Wendy's summed up a few common questions we're sure everyone is bound to ask about this place, especially what happens inside the dining room... =P
1. So, I know it says Dining in the Dark, but just how dark is dark?
Imagine pitch black; even if you hold up your hand in front of your face, you won't be able to see your fingers! All we saw was a little red light in the corner of a room, being the security camera. Nothing else. I don't even think it's possible to achieve such darkness at home, because there'll always be some glare coming from the street lamps or a neighbour's house. None of that at Dining in the Dark, though!
2. What if I need to go to the toilet once I'm inside!?
We didn't need to go to the loo, but we did ask this question too (just in case!) - remember to get the name of your guide before you enter the dining room, and call out for his/her name if you need to go to the toilet. They will come to your aid.
3. How did you manage to eat?
We both used our cutlery to eat, but very, very slowly. (I put my spoon to my mouth but only tasted metal many times, not food :p) Some have said that they use their hands, nasi kandar-style! We encourage using your fingers to get acquainted with the plate, feel the shape, its grooves, etc. Don't be too bothered though, part of the experience is losing yourself in the moment, and finding out what works best for you.
4. Oh no, did you spill anything?
I'm pleased to report that neither of us had any accidents (unless you count that stain on my blouse we noticed when we were back in the light, haha). Without sight, you tend to be very careful, not making any sudden movements, and generally, very in tune about where your glass and cutlery is.
5. I think I might be scared of the dark. Can I still go?
I would say go, because it was an interesting experience (and I now have a newfound appreciation for sight and the amazing visually impaired waiters and waitresses), and of course, challenging, if you think you're afraid of the dark. To be honest, the first minute or so was pretty nerve-wracking. I was wondering just how I was going to make it through an entire meal. Slowly though, your other senses kick in, and you begin to be more comfortable, especially knowing that your dining partner/friends are there with you. After we finished our last course of dinner, we didn't even want rush out immediately. Of course, once you're in there and you think that there's just no way you can do it, you can inform the wait staff and they will lead you out again. No worries. :)
- Bring close friends or your other half to be there with you (unless you want to be a hero and try this alone - but it's quite a #foreveralone feeling, I would think). It can be quite romantic actually, not seeing anything but holding your partner's hand (of course, don't try any other funny business ok -_-).
- Some people may tend talk louder, as a natural reaction to the loss of sight. I think we started talking a little louder than usual in the first minute or so ourselves too. But, once you've settled down, try to keep the volume to a minimum so that the waiters can hear and serve you better.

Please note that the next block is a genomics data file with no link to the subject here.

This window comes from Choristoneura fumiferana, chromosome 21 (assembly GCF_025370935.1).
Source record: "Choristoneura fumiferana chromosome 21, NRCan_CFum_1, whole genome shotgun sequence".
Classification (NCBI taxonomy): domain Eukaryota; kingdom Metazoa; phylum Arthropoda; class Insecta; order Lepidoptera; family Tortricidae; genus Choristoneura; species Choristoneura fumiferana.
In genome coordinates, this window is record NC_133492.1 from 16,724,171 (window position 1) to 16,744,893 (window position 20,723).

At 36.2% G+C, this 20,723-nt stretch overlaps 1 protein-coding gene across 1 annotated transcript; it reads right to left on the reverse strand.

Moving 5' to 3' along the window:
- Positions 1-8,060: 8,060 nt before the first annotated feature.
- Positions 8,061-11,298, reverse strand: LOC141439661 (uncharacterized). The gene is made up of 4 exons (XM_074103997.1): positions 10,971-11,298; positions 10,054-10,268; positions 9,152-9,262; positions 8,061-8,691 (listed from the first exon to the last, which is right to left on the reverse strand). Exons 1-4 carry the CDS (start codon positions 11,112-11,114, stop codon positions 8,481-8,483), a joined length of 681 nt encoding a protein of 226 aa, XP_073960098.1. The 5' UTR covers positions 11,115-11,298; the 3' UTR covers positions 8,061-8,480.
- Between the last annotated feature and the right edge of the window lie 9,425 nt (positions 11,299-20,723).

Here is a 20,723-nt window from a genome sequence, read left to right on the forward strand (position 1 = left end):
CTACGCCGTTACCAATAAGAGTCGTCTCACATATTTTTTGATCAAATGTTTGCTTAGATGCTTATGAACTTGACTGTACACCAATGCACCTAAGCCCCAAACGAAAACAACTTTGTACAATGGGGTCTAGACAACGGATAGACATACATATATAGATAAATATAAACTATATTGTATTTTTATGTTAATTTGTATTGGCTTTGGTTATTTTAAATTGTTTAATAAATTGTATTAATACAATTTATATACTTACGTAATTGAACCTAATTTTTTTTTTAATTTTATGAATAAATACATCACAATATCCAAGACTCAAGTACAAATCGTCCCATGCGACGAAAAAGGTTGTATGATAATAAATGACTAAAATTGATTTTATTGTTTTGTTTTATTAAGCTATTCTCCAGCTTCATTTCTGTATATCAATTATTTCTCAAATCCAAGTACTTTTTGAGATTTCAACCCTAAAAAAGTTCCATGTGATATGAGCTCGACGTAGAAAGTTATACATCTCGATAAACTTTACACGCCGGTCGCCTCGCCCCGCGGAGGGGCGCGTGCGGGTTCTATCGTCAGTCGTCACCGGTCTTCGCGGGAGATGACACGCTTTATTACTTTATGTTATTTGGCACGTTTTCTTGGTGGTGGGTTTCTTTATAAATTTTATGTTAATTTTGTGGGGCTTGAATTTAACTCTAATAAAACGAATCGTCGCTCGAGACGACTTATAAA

- I also found that it was easier if I kept my eyes closed especially while eating because then I'm not constantly straining to see something that I can't.
- Oh, and girls, you might wanna keep your hair tied because the tips of my hair were saucy when I came out! Haha.
7. Is there any dress code?
The best part is - nobody can see you when you're in there! Wear something you're comfortable with. Try to avoid loose clothing, especially loose long sleeves, because you don't want to be getting it into the gravy when you can't see!
8. Do they switch on the lights after dinner?
Interestingly, the inside of this room might well be KL's best kept secret thus far, for even Clementine, the Marketing Manager of Werner's who invited us there, hadn't even seen the inside lit up herself. Of course, no pictures or cameras are allowed inside. They do show you pictures of your food and tell you what the food is after dinner is over though!
On a side note, the people at Werner's have also launched their latest offering called 10 On Changkat, which is on the ground floor under Dining in the Dark. The idea behind this is aimed at simplifying the common "Happy Hour" routine in KL. Why bother having different prices for food and drink? Instead, offer over 100 types of food and tapas and drinks for 10 bucks each! A nifty idea if I may say so myself. =D
So don't wait any longer! Pop by Dining in the Dark for a truly unforgettable experience, and after that stop by 10 On Changkat for a cup of tea or coffee after. Perhaps you'll even go home with one of these 10 On Changkat poker chips, which allow you to redeem any item on the menu on your next visit! =D
|One last look at 10 on Changkat before we headed home, absolutely stuffed and buzzing from a great experience!|
(10 on Changkat is on the Ground Floor)
No. 44A & 46A, Changkat Bukit Bintang
50200 Kuala Lumpur, Malaysia
Tel: +6 03 2110 0431
Fax: +6 03 2145 1375
For reservations you may also call: +6 012 251 5797